“After more than three years of litigation and millions in legal fees, voters in Rockland County’s East Ramapo school district finally get to choose.
And the choices they’ll make in Tuesday’s mail in election for nine seats on the district’s school board could alter the future of a community divided along racial lines, where dialogue is hard to come by and differences had become so entrenched it required a federal judge’s intervention.
Linda Valentine is hoping to change that.
“We need to focus on what’s best for our kids, both kids. The bottom line is they’re children and they need guidance and we’re not giving them the guidance. We’re bickering back and forth. We’re not getting anywhere.”
Valentine spent nearly three decades as a New York state parole officer and a special education teacher in the New York City public schools while raising a family in Chestnut Ridge.
She was raised in the Bronx by parents who told her they’d “scrub floors” if it meant she and her siblings would have a good education. She earned a scholarship to attend graduate school at the University of Michigan after graduation from Lehman College.
And in recent years, she’s watched from the sidelines while budgets for East Ramapo’s public schools were voted down and graduation rates for minority students plummeted. She hopes to bridge the divide between a public school community of Blacks and Latinos and a private school community of Orthodox Jews. “This riffraff between the two communities has to stop,” Valentine said. “We need to focus on what’s best for our kids, both kids. The bottom line is they’re children and they need guidance and we’re not giving them the guidance. We’re bickering back and forth. We’re not getting anywhere.”
Valentine is a write-in candidate facing Shimon Z. Rose, a first-time candidate She’s one of six Black candidates running for five seats in a first-of-its-kind election challenging the hold Orthodox Jewish men have had on seats on the nine-member board for more than a decade.
It will be the first-time trustees on East Ramapo’s board will be elected by the ward or single-member voting system ordered by a federal judge in May.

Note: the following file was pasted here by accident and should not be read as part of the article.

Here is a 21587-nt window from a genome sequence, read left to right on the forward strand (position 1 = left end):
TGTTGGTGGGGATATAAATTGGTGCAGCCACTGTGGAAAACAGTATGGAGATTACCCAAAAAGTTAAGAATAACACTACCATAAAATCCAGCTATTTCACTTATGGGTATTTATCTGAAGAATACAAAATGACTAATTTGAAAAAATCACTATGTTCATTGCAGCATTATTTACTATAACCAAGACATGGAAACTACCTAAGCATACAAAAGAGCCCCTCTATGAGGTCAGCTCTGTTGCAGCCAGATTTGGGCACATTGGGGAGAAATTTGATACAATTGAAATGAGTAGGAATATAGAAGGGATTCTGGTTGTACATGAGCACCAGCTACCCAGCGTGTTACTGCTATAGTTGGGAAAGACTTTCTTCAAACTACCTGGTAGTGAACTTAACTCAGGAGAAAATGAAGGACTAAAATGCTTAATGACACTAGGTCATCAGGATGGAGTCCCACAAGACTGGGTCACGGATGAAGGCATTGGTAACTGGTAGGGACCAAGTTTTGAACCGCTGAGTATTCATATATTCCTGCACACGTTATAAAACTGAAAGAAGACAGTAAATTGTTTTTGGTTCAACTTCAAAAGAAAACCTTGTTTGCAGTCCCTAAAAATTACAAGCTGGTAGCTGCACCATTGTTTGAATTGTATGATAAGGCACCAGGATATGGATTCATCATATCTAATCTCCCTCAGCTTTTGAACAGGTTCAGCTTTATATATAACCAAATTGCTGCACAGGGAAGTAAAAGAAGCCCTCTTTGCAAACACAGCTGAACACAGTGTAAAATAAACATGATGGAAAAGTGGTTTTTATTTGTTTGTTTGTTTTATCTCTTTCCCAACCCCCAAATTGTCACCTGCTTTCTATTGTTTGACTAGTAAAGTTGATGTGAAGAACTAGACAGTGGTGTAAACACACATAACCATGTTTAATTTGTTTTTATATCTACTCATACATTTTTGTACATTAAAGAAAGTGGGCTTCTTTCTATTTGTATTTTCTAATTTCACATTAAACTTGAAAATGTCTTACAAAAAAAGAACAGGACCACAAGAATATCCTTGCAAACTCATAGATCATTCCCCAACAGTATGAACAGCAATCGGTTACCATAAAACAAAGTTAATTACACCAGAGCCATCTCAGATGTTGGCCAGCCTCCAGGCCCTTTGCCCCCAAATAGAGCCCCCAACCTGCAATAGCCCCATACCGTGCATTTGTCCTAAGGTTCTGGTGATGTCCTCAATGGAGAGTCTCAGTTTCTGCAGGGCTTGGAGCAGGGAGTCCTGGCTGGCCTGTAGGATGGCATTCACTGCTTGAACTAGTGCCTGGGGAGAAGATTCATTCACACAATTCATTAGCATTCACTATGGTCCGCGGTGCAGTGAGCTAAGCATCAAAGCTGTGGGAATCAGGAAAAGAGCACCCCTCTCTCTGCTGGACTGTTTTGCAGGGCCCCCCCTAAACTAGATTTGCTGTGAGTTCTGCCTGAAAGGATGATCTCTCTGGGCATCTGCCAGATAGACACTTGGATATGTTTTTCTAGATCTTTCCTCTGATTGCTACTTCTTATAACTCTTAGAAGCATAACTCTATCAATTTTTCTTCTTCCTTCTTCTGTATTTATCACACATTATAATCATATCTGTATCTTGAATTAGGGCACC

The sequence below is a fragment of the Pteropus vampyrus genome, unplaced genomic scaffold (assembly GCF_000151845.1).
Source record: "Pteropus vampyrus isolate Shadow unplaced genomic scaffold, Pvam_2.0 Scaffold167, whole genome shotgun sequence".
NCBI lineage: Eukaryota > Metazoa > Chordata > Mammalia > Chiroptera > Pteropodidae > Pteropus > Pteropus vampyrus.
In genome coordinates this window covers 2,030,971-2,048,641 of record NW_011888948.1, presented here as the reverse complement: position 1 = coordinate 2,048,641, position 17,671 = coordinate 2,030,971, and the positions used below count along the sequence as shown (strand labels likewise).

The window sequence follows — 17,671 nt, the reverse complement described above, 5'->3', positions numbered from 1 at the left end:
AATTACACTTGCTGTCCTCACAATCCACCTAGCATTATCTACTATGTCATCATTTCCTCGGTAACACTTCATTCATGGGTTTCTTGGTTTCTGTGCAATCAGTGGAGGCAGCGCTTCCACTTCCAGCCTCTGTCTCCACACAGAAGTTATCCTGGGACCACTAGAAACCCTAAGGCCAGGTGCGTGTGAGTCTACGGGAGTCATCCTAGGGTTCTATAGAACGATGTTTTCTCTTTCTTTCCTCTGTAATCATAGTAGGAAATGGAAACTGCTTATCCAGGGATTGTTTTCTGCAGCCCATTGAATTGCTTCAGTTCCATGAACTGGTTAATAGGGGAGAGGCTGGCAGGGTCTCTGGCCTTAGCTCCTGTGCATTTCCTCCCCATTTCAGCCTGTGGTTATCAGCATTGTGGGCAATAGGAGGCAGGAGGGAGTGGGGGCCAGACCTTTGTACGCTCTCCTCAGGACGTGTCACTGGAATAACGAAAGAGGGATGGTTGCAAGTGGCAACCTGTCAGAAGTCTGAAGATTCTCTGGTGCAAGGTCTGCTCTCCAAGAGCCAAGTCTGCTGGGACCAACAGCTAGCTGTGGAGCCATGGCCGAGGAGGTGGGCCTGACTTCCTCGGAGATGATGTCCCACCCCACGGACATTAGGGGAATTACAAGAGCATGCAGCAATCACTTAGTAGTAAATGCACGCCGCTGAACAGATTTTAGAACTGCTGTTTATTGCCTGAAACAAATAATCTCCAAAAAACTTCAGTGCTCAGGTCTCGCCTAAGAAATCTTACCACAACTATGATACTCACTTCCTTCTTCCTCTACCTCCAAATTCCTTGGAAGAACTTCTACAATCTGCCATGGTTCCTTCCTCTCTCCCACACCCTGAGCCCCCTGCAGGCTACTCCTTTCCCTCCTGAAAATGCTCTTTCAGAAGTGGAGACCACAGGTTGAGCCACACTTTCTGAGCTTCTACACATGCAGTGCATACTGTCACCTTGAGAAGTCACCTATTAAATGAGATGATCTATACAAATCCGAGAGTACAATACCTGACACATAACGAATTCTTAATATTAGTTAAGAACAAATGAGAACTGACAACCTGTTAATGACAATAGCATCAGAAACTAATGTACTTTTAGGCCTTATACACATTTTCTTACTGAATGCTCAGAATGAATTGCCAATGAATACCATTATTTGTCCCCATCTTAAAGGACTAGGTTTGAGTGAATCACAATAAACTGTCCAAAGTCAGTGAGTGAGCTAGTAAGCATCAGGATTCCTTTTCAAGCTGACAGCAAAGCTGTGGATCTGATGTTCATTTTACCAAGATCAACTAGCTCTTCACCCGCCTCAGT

Instead of all district voters choosing candidates for open seats as they had under an at-large voting setup, only voters from a single ward get to choose candidates from the ward where they live.
Districts were drawn to give minority candidates a better chance of winning seats on the board.
Two Black incumbents – Ashley Leveille and Sabrina Charles-Pierre – are running unopposed. Two other Black candidates – Sherry McGill and Andrice Sainclair – are squaring off against one another.
Incumbent Carole Anderson is facing off against the board president, Harry Grossman.
It’s likely that at least three board seats will go to Black candidates.
But it will be an uphill battle to pick up any more in a district of 113,000 where in past elections, Orthodox Jewish religious leaders have played a behind-thescenes role helping candidates win seats on the board.
In all, five seats are uncontested.
Three running unopposed are Orthodox Jewish candidates – board president Harry Grossman, board member Mark Berkowitz and candidate Yossi Weiss.
Three minority voices on the board would, at the very least, mean the concerns of Blacks and Latinos would be heard, according to Willie Trotman, the president of the Spring Valley chapter of the National Association for the Advancement of Colored People.
“For the first time it gives them an opportunity to have a voice, an objective voice,” Trotman said.
“In the past if you went against the grain, they could say, ‘You know what? We’re not going to elect you or reelect you,’ ” Trotman said. “This time we can hopefully get at least three seats and it gives us a voice, an objective voice.”
Testimony in last year’s voting rights challenge by the NAACP revealed how members of the district’s Orthodox Jewish religious community helped elect “safe” or token minority candidates to the board to blunt criticism of board dominance by Orthodox Jewish men.
In May, U.S. District Court Judge Cathy Seibel declared the district’s at-large method for electing candidates was unfair to the district’s Black and Latino voters and a violation of the Voting Rights Act of 1965.
In Ward 6, Robert Romanowski, a pro-public-school candidate faces board member Yehuda Weissmandl.
Romanowski lives in Monsey and graduated from Spring Valley High School. He’s worked with the advocacy group Preserve Ramapo.
“The buildings are in disrepair,” he said of district schools. “They’re overcrowded. It’s very depressing to come to a school that’s falling apart. The facilities don’t work. A lot of the books are outdated. They’re missing pages … The previous board has wasted millions of dollars on lawyers, money that could have been used to educate the students. Now they have to pay the NAACP $4.3 million. I’d like to stop wasting money on these lawyers.”
Read the full text of the Journal News article here.